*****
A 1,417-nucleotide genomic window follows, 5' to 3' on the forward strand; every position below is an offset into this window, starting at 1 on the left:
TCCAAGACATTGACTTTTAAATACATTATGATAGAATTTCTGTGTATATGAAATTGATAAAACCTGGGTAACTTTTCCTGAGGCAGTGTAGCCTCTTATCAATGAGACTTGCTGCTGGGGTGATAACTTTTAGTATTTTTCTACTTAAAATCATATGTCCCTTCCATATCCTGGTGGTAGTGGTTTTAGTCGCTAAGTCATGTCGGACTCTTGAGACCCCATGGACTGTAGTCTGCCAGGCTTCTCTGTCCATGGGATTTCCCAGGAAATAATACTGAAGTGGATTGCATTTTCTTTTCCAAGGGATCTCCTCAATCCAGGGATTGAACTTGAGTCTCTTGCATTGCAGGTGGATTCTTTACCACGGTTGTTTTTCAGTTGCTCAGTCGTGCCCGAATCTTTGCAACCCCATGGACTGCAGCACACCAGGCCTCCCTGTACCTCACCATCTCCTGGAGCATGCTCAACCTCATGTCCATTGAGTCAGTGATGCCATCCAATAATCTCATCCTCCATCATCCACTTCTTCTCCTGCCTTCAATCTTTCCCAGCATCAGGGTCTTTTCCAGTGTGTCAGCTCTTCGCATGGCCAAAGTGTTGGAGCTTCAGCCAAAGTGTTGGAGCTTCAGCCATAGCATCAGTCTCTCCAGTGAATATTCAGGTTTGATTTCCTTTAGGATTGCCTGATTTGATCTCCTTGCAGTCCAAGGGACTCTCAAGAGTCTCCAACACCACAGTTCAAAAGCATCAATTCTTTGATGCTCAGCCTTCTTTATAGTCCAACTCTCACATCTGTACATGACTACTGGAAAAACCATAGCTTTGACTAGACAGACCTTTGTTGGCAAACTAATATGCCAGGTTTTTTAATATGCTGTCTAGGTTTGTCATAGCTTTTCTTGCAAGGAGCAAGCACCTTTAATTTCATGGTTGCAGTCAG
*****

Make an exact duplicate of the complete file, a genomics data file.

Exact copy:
A 1,417-nucleotide genomic window follows, 5' to 3' on the forward strand; every position below is an offset into this window, starting at 1 on the left:
TCCAAGACATTGACTTTTAAATACATTATGATAGAATTTCTGTGTATATGAAATTGATAAAACCTGGGTAACTTTTCCTGAGGCAGTGTAGCCTCTTATCAATGAGACTTGCTGCTGGGGTGATAACTTTTAGTATTTTTCTACTTAAAATCATATGTCCCTTCCATATCCTGGTGGTAGTGGTTTTAGTCGCTAAGTCATGTCGGACTCTTGAGACCCCATGGACTGTAGTCTGCCAGGCTTCTCTGTCCATGGGATTTCCCAGGAAATAATACTGAAGTGGATTGCATTTTCTTTTCCAAGGGATCTCCTCAATCCAGGGATTGAACTTGAGTCTCTTGCATTGCAGGTGGATTCTTTACCACGGTTGTTTTTCAGTTGCTCAGTCGTGCCCGAATCTTTGCAACCCCATGGACTGCAGCACACCAGGCCTCCCTGTACCTCACCATCTCCTGGAGCATGCTCAACCTCATGTCCATTGAGTCAGTGATGCCATCCAATAATCTCATCCTCCATCATCCACTTCTTCTCCTGCCTTCAATCTTTCCCAGCATCAGGGTCTTTTCCAGTGTGTCAGCTCTTCGCATGGCCAAAGTGTTGGAGCTTCAGCCAAAGTGTTGGAGCTTCAGCCATAGCATCAGTCTCTCCAGTGAATATTCAGGTTTGATTTCCTTTAGGATTGCCTGATTTGATCTCCTTGCAGTCCAAGGGACTCTCAAGAGTCTCCAACACCACAGTTCAAAAGCATCAATTCTTTGATGCTCAGCCTTCTTTATAGTCCAACTCTCACATCTGTACATGACTACTGGAAAAACCATAGCTTTGACTAGACAGACCTTTGTTGGCAAACTAATATGCCAGGTTTTTTAATATGCTGTCTAGGTTTGTCATAGCTTTTCTTGCAAGGAGCAAGCACCTTTAATTTCATGGTTGCAGTCAG